Welcome to the Podiatry Arena forums, for communication between foot health professionals about podiatry and related topics.
You are currently viewing our podiatry forum as a guest which gives you limited access to view all podiatry discussions and access our other features. By joining our free global community of Podiatrists and other interested foot health care professionals you will have access to post podiatry topics (answer and ask questions), communicate privately with other members (PM), upload content, view attachments, receive a weekly email update of new discussions, earn CPD points and access many other special features. Registered users do not get displayed the advertisments in posted messages. Registration is fast, simple and absolutely free so please, join our global Podiatry community today!
If you have any problems with the registration process or your account login, please contact contact us.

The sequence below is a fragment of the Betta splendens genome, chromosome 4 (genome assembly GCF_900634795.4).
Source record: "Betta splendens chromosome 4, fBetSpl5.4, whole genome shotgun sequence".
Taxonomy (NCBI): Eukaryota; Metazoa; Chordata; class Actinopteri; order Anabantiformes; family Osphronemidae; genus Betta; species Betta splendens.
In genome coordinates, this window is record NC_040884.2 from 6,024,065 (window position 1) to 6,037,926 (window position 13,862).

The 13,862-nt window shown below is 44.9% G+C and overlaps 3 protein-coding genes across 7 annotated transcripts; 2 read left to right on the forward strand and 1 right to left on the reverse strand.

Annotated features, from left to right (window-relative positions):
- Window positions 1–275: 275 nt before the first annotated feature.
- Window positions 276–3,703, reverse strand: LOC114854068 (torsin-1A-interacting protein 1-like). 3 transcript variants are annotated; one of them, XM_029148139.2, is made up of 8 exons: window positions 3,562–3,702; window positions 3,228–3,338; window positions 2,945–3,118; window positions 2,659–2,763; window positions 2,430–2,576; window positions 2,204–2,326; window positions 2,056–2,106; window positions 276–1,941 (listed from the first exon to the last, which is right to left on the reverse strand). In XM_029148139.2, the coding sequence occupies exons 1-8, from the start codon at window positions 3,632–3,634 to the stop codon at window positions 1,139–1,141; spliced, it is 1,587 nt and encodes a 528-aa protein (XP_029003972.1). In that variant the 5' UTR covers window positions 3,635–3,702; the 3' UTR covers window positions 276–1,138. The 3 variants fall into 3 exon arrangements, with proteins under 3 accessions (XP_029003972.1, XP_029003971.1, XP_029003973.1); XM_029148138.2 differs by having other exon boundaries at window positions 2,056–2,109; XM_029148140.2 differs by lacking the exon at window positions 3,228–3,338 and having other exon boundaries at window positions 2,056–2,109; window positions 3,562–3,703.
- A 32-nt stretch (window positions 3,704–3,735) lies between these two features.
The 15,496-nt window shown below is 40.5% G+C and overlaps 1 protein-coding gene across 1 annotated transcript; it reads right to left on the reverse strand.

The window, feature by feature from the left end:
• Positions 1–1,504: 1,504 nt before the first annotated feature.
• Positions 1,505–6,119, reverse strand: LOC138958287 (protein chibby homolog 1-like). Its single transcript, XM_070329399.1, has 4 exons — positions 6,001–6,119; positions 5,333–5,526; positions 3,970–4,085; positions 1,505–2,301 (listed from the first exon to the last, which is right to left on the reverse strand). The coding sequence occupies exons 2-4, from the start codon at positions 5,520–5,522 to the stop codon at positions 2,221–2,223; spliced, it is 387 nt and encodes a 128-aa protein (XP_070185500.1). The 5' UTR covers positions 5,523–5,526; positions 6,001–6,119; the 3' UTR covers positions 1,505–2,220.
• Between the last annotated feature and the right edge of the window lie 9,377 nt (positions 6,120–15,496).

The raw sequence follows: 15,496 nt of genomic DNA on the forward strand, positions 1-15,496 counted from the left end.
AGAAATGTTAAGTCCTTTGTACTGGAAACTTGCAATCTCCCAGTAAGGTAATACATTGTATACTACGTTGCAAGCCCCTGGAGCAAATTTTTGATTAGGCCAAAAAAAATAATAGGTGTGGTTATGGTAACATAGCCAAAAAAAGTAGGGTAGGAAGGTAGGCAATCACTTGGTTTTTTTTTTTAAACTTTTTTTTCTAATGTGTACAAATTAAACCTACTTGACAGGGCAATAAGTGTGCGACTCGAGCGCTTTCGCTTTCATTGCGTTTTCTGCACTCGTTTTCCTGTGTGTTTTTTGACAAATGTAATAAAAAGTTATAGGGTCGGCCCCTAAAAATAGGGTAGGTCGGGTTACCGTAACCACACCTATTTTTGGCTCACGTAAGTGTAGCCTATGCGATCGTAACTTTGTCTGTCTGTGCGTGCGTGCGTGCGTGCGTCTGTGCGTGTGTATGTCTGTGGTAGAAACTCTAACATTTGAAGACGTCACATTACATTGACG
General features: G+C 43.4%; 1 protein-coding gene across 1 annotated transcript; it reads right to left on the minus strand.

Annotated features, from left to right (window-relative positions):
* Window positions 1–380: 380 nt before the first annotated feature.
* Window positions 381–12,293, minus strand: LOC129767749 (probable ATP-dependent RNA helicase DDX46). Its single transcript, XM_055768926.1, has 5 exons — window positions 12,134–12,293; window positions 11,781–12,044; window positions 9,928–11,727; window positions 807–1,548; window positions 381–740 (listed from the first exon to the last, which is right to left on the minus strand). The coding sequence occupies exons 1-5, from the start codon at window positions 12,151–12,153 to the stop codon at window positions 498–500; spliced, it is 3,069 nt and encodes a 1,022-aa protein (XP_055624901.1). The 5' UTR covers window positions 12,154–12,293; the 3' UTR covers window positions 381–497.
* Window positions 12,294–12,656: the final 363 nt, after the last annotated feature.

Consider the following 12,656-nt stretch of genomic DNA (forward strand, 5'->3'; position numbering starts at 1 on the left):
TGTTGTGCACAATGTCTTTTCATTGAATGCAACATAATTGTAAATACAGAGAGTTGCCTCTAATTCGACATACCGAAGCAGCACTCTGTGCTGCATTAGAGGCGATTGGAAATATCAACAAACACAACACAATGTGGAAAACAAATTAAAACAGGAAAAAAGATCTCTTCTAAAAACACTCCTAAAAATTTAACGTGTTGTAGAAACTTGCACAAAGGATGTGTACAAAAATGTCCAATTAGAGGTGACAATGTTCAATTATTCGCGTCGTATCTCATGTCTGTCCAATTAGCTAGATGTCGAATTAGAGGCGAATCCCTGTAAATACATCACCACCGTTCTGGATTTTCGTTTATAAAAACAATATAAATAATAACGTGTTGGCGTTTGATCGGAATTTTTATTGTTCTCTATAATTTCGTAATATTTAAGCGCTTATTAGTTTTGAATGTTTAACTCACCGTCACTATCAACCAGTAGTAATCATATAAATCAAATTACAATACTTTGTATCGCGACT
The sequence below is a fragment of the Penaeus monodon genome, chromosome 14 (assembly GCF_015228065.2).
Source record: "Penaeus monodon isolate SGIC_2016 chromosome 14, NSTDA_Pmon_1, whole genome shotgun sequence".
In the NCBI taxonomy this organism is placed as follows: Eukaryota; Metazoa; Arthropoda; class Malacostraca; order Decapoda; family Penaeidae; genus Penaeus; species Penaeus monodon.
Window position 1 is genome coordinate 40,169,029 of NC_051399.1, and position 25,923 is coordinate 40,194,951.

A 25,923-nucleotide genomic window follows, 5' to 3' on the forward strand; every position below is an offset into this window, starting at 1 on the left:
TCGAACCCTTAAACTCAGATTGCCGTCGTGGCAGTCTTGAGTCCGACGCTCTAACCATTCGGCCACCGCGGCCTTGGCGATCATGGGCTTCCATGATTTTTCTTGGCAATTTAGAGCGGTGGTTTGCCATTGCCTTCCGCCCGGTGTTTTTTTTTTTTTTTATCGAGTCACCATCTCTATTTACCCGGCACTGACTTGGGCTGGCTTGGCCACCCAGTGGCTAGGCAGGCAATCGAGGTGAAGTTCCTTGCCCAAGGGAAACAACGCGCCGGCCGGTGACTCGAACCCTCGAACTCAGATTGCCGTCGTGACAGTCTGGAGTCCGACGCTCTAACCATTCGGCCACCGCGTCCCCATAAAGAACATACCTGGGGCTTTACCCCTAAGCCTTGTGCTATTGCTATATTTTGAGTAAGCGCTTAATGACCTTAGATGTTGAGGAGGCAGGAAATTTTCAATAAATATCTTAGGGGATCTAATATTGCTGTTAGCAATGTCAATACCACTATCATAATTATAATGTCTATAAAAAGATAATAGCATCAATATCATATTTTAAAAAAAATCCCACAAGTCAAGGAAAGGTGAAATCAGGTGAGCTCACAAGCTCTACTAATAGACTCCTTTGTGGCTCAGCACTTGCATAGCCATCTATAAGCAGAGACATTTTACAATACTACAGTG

A critical question in the treatment of chronic wounds is whether and when debridement is needed. The three most common chronic wounds are the diabetic foot ulcer (DFU), the venous leg ulcer, and the pressure or decubitus ulcer. Surgical debridement, aimed at removing necrotic, devitalized wound bed and wound edge tissue that inhibits healing, is a longstanding standard of care for the treatment of chronic, nonhealing wounds. Debridement encourages healing by converting a chronic nonhealing wound environment into a more responsive acute healing environment. While the rationale for debridement seems logical, the evidence to support its use in enhancing healing is scarce. Currently, there is more evidence in the literature for debridement for DFUs than for venous ulcers and pressure ulcers; however, the studies on which clinicians have based their rationale for debridement in DFUs possess methodologic flaws, small sample sizes, and bias. Thus, further studies are needed to develop clinical evidence for its inclusion in treatment protocols for chronic wounds. Here, the authors review the scientific evidence for debridement of DFUs, the rationale for debridement of DFUs, and the insufficient data supporting debridement for venous ulcers and pressure ulcers.